The Form 990 Parts addressed in this session are two `legs’ of the 990’s non-financial disclosure-driven three-legged stool. Stakeholders, donors, competitors, and naysayers use both the Program Service Accomplishments Part’s disclosures and the filer’s responses to Part VI’s “Governance” inquiries to assess the organization’s credibility and have a sense of management’s capacity. Part III not only details Program Services’ output with great specificity, but also updates the Form’s readers both as to the filer’s largest arenas of activities and how conducted activities have changed. Part VI, the infamous “Governance Part,” provides information as to the composition of those “legally in charge,” as well as how both the Board of Directors/Trustees and its delegated officials employ policies in favor of maintaining internal controls. Preparers need to appreciate the importance of these two key parts and ensure that filers put their “best foot forward” properly here.
Part III’s mandated disclosures with respect to the “largest three” programs conducted in the filing period. Handling public relations needs when the size measures for “largest three” result in omission of a ‘top 3’ program. Function of Part III as an ongoing updating of the filer’s listing of all activities being performed as of the tax year being reported upon. Properly reporting upon new or changed programmatic efforts and appropriate reporting on program cessation. Function and methodology of Part VI, with emphasis on its six most important inquiries. Role of Schedule O in providing mandated narration of governance practices inquired of in Part VI. Common ‘foot-faults’ in answering Part VI’s key questions.
Some familiarity with the nonprofit sector helpful, but not necessary.
Public accounting tax and audit staff, nonprofit organization treasurers, CFOs, and other finance advisors.
Recognize the quantitative detail required in reporting on the organization’s largest three program arenas’ “accomplishments,” including the expenditures detail required to be entered by 501(c)(3) and 501(c)(4) filers in the headers to Part III’s Lines 4a-4d. Identify required Part III reporting when there has been any of the following: significant changes to programs, the addition of new programs, or cessation of prior-conducted programs. Embrace and appreciate: (a) the key six governance inquiries in Part VI of the Core Form that have the most important ramifications from a public relations perspective; and (b) the narrative disclosures required on Schedule O for all key Part VI disclosures. Understand which Part VI lines are “most reviewed” by State regulators. Learn the objective criteria by which a board of directors has sufficiently been provided Form 990 pre-filing in manner sufficient to garner a “Yes” answer to the inquiry at Part VI’s Line 11a. Identify the multiple disclosures required when a management company is employed at any time in the tax year being reported upon, and contrast these with Part VII-A.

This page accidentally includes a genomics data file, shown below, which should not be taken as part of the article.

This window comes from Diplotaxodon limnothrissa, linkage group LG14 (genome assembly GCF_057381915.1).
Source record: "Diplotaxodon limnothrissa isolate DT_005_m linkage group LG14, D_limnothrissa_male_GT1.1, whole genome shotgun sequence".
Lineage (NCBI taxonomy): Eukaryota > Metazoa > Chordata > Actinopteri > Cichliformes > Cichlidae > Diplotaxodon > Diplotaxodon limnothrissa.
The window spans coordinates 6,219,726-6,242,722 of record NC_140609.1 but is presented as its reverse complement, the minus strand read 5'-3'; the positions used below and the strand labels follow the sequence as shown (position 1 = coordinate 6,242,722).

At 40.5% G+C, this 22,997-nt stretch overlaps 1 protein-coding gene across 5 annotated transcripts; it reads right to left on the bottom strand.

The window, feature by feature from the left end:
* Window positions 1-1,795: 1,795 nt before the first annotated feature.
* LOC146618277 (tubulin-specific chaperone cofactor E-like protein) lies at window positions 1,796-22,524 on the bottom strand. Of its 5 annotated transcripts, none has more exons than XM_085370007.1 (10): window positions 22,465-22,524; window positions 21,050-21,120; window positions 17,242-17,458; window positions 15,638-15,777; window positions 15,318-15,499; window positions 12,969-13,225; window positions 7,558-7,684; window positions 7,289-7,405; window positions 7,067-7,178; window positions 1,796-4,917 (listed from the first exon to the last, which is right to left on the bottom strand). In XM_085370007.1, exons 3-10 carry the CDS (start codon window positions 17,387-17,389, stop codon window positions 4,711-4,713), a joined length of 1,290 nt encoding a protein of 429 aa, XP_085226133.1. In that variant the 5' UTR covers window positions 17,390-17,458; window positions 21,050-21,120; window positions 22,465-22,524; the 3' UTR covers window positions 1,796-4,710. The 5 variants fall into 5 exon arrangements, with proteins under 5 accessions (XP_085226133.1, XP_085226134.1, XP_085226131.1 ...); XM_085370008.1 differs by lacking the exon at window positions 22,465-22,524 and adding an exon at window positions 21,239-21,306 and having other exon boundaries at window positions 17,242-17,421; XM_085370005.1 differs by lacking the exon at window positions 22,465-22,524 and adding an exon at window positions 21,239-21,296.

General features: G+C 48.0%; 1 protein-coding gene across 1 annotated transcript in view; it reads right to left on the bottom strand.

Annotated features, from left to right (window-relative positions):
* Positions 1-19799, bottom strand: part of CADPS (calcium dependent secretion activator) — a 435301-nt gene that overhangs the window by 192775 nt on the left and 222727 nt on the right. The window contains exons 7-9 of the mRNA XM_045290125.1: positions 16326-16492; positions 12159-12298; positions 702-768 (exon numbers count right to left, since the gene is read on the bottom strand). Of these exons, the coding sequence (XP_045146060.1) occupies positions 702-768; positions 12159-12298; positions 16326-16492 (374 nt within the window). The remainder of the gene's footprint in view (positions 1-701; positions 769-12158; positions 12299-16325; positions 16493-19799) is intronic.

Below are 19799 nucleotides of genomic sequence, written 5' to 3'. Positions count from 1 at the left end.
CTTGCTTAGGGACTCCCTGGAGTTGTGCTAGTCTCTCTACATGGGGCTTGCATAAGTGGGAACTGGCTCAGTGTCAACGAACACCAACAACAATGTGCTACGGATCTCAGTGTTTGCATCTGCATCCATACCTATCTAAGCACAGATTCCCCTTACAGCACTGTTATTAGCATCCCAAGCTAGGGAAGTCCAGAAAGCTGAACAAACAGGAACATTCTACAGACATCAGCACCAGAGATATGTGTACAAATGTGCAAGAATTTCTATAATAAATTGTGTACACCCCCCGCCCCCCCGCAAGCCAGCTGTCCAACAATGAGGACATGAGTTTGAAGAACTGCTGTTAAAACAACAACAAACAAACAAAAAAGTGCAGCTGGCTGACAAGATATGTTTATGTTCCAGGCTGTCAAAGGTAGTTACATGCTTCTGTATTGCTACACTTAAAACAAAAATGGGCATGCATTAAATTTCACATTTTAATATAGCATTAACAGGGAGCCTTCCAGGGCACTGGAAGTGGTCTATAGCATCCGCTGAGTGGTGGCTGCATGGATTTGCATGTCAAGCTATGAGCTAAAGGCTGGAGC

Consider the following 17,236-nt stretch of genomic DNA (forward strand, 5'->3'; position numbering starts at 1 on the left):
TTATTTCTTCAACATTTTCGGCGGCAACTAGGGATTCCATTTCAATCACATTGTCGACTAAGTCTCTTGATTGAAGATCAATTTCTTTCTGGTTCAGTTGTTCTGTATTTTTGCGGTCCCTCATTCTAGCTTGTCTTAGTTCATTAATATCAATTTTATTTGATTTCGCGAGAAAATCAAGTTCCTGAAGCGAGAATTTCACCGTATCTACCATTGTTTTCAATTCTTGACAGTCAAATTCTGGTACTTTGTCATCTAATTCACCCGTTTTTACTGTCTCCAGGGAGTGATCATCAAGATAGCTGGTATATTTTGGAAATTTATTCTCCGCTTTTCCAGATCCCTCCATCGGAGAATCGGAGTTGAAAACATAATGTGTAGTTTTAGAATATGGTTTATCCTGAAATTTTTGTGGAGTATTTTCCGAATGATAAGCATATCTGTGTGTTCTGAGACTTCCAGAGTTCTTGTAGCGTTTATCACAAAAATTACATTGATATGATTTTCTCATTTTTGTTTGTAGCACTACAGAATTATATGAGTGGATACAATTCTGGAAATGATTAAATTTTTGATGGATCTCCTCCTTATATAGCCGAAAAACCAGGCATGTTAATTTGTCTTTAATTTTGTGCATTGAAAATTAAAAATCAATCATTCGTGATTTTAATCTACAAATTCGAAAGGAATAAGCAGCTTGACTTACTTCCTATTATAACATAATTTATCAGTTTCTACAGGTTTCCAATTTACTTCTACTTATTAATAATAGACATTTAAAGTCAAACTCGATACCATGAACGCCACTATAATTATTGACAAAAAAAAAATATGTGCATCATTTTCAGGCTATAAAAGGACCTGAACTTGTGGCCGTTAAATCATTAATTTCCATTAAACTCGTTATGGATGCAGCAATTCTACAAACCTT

Eve Borenstein is a partner in Borenstein and McVeigh Law Office (BAM!), a Minnesota law firm that is the base of Eve’s national tax practice and services nonprofits and tax-exempt organizations exclusively.
Separate from the law firm, Eve operates a teaching and speaking consultancy offering instruction on nonprofit and exempt organization mandates, Eve Rose Borenstein, LLC.
Eve received her law degree from the University of Minnesota in 1985 and thereafter embarked on exempt organizations tax work at a “Big 8” accounting firm. From 1989-2003 she maintained a solo practice serving tax-exempt non-profit corporations, and in 2004 created the BAM Law firm with nonprofit corporate counsel Ellen W. McVeigh. From her law firm’s practice and through her teaching and speaking, Eve works to assist diverse nonprofit organizations with tax-exemption qualification, corporate planning and compliance. The bulk of her legal practice is representing exempt organizations before the Internal Revenue Service and/or State regulators on audit, qualification and classification issues; through 2009 she had represented more than 850 organizations before the IRS.
Eve volunteers extensively with multiple professional committees, including the American Bar Association’s Tax Section Committee on Exempt Organizations, from which she serves as a liaison to the American Institute of Certified Public Accountants’ Exempt Organization Technical Resource Panel. Through such service, and individually, Eve was integrally involved in the IRS’ Redesign of the Form 990. She was chosen by the IRS to be one of two private practitioners on the IRS Tax Talk Today TV broadcast in November 2008 dedicated to the Redesign of the Form 990, and has appeared multiple times since with IRS officials on educational panels concerning that Form.
Eve was also one of the original non-IRS collaborators in the Form 1023 Revision Project that culminated in that Form’s October 2004 “make over”. She enjoys teaching and speaking and is committed to “helping the sector (and its advisors) do it right the first time!”
Non-Member Price $109.00
Member Price $89.00